About Me

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I work as a teacher, poet and spiritual director at a number of institutions in the DC area. My teaching focuses in various ways on writing, poetry, Spirituality and Christian vocation and ministry - especially from the point of view of the laity. I also offer classes and retreats encouraging people to explore their inner lives, engage their creativity and reflect on their beliefs about God, vocation, and how we can discern and pursue new ways to transform our broken world. I enjoy speaking of faith in the secular academy as well as reminding those preparing for ministry in the Church that our primary purpose is to love and serve the world beyond the church's doors. I love helping people to grow in faith and to find their own voices, and I also love encouraging them to use their minds. I see no contradiction between these impulses, believing as I do that faith, reason and creativity work together.

Monday, November 5, 2007

The Language God Speaks - Musings on an Interfaith Conversation

Also on Episcopal Cafe, November 14 2007

I’m teaching an Honors seminar at the University of Maryland this semester called “Ideas of God in Scripture and Literature,” and we spend the first six weeks or so on Scripture and interpretive traditions in Judaism, Christianity and Islam. I brought in a Muslim colleague and a Jewish rabbi, on separate days, to speak to the class on the idea of God in the Qu’ran and on the Rabbinic interpretive tradition, or midrash.

Describing the rabbis’ attention to the Hebrew text, ever “jot and tittle” of it in their often creative interpretations, the Rabbi told the students “the conceit is that God speaks Hebrew,” so the words of the Hebrew text are themselves sacred. At the previous class, the students had heard from my Muslim colleague that in effect God speaks Arabic, since Muslims regard the text of the Qu’ran as literally God’s words, dictated to the Prophet Muhammad. In conversations with these colleagues and my students we also explored the idea that each monotheistic tradition reveres a means of revelation – a way that the transcendent, distant God has made godself available to human perceptions: for the Jews, it is through Torah. For the Muslims, it is through the Qu’ran; For Christians, it is through a human being, Jesus, the Word of God incarnate. Whenever I engage in these interfaith conversations (as I do each time I teach the course), I find myself believing, and joyfully, that deep down, it is all the same revelation, that God just keeps trying to get through to us, calling us home.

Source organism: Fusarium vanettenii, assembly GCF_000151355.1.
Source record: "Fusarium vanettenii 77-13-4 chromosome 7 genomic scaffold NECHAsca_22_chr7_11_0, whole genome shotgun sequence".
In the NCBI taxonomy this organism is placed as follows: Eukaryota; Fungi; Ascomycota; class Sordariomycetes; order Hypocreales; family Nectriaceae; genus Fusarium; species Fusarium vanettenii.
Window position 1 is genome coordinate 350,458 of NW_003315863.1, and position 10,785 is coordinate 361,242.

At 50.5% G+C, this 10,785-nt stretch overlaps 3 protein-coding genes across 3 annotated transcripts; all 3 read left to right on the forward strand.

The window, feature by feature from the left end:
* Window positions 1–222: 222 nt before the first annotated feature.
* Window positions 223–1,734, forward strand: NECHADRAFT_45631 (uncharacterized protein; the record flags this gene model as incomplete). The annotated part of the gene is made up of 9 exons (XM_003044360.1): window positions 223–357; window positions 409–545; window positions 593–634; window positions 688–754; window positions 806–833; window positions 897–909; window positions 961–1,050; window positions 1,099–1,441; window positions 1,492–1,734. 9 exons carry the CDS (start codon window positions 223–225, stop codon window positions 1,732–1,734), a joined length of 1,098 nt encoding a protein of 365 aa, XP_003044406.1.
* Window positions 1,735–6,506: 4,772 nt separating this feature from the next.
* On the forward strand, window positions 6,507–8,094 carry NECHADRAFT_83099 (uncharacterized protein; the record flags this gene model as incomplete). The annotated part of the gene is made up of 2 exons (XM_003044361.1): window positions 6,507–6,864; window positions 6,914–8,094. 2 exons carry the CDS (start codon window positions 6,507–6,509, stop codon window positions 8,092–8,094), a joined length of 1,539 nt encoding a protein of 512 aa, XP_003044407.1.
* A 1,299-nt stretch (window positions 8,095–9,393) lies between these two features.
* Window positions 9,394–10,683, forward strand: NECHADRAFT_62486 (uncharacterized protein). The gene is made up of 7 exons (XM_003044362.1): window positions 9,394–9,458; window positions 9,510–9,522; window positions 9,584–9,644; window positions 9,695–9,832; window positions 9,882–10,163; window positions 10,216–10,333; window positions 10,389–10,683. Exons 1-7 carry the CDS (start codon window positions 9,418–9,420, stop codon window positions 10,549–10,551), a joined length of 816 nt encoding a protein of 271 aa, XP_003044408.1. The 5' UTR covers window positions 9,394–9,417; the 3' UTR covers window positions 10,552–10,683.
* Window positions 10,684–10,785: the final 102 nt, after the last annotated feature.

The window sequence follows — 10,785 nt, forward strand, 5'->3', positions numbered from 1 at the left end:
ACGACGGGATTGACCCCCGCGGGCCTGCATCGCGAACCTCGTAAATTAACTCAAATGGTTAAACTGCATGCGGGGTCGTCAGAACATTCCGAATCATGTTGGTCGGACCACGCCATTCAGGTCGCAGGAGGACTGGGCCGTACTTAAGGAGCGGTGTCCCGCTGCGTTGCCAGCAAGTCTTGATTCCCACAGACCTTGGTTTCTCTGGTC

Each time the class comes to this interfaith conversation, I gain new insights. This year it has been about this question of the language God “speaks.” If the Jews say that God speaks Hebrew, and the Muslims that God speaks Arabic, what language do we Christians say that God speaks? Our revelation is not so much through a text as through a human being, Jesus, (and, however unlikely this seems sometimes, through his body, the Church visible and invisible). What is the human language that translates this revelation? What is the language God speaks, for us?

After some reflection, I decided that the language God speaks, in Christianity, is the language of Pentecost: the gospel is proclaimed in all the languages, through all the cultural frameworks, of the world. As people learn to read Scripture for themselves, in translation, this is magnified, as each reader brings his/her own life experience and point of view to the reading of the story of the gospel. But we read the gospel story, revealed in Scripture, each in our own language, in order to come to know and follow the Living Christ.. That has made the interpretation of the gospel both challenging and lively as Christianity has spread across classes and cultures, some core of it always surviving, miraculously it sometimes seems.

The Rabbinic tradition of midrash holds that every new interpretation of Scripture, if it is faithful and connected to the text, adds to the sum of human knowledge of the divine revelation – even when the new insight contradicts the insight of other rabbis. Without admitting it, I think Christians at our best also adopt that attitude: Brian McLaren, in A Generous Orthodoxy, speaks of 21st century Christianity as a potluck supper to which each tradition brings something valuable, and the point is that we share the feast together. I would add, we share it in the company of the same Host. Not that truth isn’t important; of course it is. But since none of us will ever completely grasp the mystery of God and God’s love for us, isn’t the most important thing the lively and engaged pursuit of understanding, and of genuine Christian discipleship, in fellowship with one another?